The best way to do this is through our breath. You might try inhaling through your nose for 7 seconds, holding your breath for 4 seconds, and then exhaling through the mouth for 8 seconds.


Another way to soothe our nervous systems is to engage our senses. Try listening to music you enjoy, tasting something you like, dancing around, or lighting a candle — connect with your body in whatever way makes sense for you!


Boredom

When you have ADHD, boredom is painful. Psychically, even physically so. Because our brains tend to lack dopamine, which is responsible for our reward response, our ability to take action is impaired.


But don’t lose hope! There are ways we can boost our dopamine. It starts with something called “novelty,” which is the quality of newness or unfamiliarity that makes things more interesting to our brains. Novelty increases dopamine and its receptors in our brains, which helps us get moving.


How do I get out of this funk? You’ll need to make this task more interesting to you. To start, commit to doing this task for five minutes only. From there, think about how to make those five minutes more exciting. You might eat hard candy, listen to an upbeat song, or try to “beat the clock” with a timer.


Don’t worry about completing the whole task yet. Motivation usually kicks in after we’ve started a task. Focus on making those five minutes more exciting, and the rest will likely follow.


Isolation

Research shows that children with ADHD were more likely to take action if they had "extrinsic motivation" — meaning, they had trouble finding motivation entirely on their own.


It’s no secret that people with ADHD do better when there’s accountability involved… and without it, we’re more likely to procrastinate.


Tell me this: Who are you accountable to? I don’t just mean when the deadline is and who’s expecting it. I mean, who are you in communication with, right now, to work through the task ahead? If the answer is “nobody,” we might be looking at your problem.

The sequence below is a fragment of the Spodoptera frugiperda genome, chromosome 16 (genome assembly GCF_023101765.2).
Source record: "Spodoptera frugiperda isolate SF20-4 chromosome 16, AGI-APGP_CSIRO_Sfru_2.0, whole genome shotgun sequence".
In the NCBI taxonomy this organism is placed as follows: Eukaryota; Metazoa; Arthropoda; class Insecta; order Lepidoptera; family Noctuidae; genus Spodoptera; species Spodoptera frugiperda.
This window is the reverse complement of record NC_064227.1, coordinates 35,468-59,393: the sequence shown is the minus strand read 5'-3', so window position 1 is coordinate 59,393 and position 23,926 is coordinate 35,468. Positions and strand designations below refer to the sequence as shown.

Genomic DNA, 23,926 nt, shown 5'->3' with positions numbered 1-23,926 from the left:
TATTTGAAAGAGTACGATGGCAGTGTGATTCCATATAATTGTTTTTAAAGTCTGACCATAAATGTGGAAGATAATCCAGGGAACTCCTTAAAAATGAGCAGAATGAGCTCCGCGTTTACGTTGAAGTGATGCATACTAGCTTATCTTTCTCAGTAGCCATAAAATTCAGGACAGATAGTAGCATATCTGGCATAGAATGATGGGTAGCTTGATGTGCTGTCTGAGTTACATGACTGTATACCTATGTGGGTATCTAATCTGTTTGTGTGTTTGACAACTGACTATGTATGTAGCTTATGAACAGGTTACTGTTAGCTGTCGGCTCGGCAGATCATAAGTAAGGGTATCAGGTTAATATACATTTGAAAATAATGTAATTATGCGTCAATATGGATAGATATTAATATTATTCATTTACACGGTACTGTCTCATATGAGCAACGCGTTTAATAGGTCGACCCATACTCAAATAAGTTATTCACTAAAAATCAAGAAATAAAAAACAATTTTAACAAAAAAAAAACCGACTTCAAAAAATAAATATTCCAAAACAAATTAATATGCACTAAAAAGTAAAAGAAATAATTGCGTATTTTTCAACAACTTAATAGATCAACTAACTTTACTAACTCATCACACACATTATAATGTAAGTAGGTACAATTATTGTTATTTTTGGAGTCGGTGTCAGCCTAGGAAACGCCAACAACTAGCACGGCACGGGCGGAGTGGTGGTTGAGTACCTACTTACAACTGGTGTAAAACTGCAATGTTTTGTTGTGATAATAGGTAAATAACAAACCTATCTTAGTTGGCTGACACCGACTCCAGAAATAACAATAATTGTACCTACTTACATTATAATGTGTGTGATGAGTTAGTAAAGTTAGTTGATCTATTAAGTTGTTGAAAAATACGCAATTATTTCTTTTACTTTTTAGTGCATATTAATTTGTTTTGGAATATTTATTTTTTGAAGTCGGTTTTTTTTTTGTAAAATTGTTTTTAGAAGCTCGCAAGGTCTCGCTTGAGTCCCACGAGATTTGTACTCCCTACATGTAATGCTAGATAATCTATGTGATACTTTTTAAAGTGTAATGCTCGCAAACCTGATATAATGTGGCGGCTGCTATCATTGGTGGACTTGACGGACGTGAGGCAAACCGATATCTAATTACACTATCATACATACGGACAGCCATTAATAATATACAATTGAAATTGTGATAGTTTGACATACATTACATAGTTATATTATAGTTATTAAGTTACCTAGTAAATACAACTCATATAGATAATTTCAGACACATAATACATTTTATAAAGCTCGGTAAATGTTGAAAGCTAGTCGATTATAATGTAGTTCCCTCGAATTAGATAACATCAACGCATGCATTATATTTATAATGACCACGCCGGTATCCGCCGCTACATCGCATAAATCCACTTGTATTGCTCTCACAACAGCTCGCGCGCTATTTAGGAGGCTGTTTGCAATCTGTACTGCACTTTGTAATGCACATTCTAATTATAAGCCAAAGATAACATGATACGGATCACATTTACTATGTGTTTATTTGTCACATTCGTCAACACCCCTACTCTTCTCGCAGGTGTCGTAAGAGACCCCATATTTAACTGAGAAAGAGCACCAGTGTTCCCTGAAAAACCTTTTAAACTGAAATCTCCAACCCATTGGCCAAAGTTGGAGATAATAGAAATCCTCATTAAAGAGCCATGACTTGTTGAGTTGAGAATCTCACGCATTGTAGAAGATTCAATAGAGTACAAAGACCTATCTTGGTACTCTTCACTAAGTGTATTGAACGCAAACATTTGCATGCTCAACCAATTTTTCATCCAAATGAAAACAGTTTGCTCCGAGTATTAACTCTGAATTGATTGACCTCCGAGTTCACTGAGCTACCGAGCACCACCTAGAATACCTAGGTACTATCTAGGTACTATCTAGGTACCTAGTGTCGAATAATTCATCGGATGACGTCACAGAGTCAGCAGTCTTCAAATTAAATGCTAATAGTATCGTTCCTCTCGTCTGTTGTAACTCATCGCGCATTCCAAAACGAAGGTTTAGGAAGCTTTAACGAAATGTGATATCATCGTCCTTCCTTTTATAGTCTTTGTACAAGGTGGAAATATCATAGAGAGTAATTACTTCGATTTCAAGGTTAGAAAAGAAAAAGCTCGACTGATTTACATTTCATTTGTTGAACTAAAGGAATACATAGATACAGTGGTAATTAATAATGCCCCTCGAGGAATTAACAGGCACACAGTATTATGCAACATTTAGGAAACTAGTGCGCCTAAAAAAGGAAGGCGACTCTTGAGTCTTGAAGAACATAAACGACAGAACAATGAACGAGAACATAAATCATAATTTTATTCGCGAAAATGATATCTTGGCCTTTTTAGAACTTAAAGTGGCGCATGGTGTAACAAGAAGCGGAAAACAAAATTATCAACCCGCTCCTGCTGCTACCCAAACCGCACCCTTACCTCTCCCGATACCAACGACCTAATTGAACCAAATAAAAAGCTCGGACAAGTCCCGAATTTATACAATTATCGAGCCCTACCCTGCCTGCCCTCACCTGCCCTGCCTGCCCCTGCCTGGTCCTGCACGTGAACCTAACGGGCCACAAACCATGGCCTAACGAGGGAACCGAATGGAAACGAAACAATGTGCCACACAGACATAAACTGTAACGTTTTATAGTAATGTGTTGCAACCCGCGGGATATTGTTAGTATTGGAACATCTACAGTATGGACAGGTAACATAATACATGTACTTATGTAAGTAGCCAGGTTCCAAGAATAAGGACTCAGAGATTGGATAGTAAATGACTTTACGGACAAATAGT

So how do I deal with this? Are you someone who gets energized by a good brainstorm session? It may be time to call on a colleague or friend to get you excited again by talking through it. Are you feeling like you lack the information you need to get started? Think about who you can reach out to with questions.


There’s no shame in calling for reinforcements when you’re procrastinating. And no, I don’t mean texting someone and looking for yet another distraction. I mean fessing up and saying, “I’m having trouble with this project. Can we talk through how to get unstuck?”


Being honest about when we’re stuck can be a hard thing to do, but it can be so liberating as we practice more. We’ll never get the help we need if we aren’t asking for it. So I encourage you to think about who you can call on to give yourself a motivation boost.


Still stuck?

If chronic procrastination is giving you trouble, you don’t have to keep suffering. I encourage you to check out the Procrastination module in Inflow, our ADHD management app. There we share many insights into the ADHD brain, why we get stuck, and how to get unstuck.


I’m wishing you all the best as you tackle the day ahead. You’ve got this!



Looking for support? Inflow, an ADHD management app, is here to help. Our science-backed program helps people with ADHD learn to thrive. Learn more about how Inflow can help you reach your potential by downloading our app on the App Store or on Google Play!



Sam Dylan Finch is the Content & Community Lead at Inflow. You can find him on social media @SamDylanFinch.